Tuesday, 13 November 2012

Curious activity and interplanetary jet lag

Hannah Bruce Macdonald

Curiosity, NASA’s Mars rover, has become the first instrument to carry out X-ray diffraction on another planet. Curiosity has paused on its journey to ‘Rocknest’ to perform its first test on the soils, while simultaneously removing any contaminants from Earth which it might have taken with it on its journey to space.

This comes after the team’s relief of shifting to normal working days for their study of Mars, after spending the first 90 days of the mission following a Martian time frame with 24 hour 39 minute days. Now those working on the project have recovered from interplanetary jet lag, they have set Curiosity to start shifting the sand to isolate the particles smaller than 150 micrometres and analyzing it.

The results of x-ray diffraction have shown significant amounts of feldspar, olivine and pyroxene. The sands themselves have been formed from sandstorms, meteorite collisions, or by the chemical breakdown of rocks through the action of water or oxygen. This soil sample is comparable to basaltic soil found in Hawaii, a volcanic island. These deposits have come from the Gale crater, which the scientists predict was an area that has passed from a wet environment to a dry one. The minerals are consistent with this, indicating limited interaction with water.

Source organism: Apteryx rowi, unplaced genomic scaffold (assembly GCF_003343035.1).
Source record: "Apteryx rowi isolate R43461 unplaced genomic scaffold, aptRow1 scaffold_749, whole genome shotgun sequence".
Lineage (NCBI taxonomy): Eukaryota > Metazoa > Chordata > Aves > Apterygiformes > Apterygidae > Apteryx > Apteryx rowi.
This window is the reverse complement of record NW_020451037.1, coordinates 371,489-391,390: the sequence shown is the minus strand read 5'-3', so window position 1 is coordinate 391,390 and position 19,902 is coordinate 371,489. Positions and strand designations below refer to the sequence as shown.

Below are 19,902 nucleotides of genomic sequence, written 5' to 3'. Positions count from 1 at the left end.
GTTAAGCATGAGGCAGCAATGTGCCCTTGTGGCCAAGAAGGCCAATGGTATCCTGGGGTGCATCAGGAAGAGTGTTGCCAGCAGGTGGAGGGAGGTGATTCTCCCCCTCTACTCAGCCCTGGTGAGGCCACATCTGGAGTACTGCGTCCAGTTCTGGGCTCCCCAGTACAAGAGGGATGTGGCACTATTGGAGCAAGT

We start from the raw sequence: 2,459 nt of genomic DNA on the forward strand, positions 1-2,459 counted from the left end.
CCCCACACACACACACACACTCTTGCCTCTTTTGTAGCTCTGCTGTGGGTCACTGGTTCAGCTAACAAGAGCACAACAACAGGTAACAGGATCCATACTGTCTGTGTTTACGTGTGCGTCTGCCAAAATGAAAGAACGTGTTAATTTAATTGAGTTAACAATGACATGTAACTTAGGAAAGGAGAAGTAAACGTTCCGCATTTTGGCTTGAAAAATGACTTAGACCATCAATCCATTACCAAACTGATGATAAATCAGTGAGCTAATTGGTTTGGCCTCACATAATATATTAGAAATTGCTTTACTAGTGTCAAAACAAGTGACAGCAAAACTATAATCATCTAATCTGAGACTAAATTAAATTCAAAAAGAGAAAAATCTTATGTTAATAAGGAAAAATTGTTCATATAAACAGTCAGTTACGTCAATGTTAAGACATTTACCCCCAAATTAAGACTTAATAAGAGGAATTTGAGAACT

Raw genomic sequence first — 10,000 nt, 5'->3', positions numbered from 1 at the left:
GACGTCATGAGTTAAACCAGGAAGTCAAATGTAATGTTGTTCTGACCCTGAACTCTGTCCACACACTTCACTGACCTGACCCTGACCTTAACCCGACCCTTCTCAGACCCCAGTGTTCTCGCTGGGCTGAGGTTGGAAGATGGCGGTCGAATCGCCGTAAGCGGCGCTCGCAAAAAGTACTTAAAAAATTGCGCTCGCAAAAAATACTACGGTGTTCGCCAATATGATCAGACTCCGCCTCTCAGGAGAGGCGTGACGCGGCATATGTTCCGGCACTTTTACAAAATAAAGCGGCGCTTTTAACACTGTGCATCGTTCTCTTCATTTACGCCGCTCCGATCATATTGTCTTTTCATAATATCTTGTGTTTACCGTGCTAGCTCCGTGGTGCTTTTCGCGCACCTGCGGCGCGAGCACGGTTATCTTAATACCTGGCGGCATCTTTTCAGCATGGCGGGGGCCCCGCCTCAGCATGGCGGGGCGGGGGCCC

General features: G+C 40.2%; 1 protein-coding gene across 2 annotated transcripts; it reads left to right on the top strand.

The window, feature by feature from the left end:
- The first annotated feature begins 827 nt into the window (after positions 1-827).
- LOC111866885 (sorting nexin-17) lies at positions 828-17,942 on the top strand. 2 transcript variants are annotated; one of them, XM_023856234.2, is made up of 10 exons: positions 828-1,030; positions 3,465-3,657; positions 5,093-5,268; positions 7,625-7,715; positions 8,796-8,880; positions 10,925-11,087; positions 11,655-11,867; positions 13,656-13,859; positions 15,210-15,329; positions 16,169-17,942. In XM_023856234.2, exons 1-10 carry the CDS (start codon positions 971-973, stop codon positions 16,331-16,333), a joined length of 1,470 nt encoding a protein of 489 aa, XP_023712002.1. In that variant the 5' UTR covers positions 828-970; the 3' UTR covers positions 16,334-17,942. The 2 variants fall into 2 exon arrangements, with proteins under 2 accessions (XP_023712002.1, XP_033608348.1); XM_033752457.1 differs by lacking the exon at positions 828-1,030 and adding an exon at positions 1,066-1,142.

This research is all carried out with the notion that Mars could have supported microbial life, which makes the comparison to sands found on Earth and the suggestion of water interaction such an exciting one.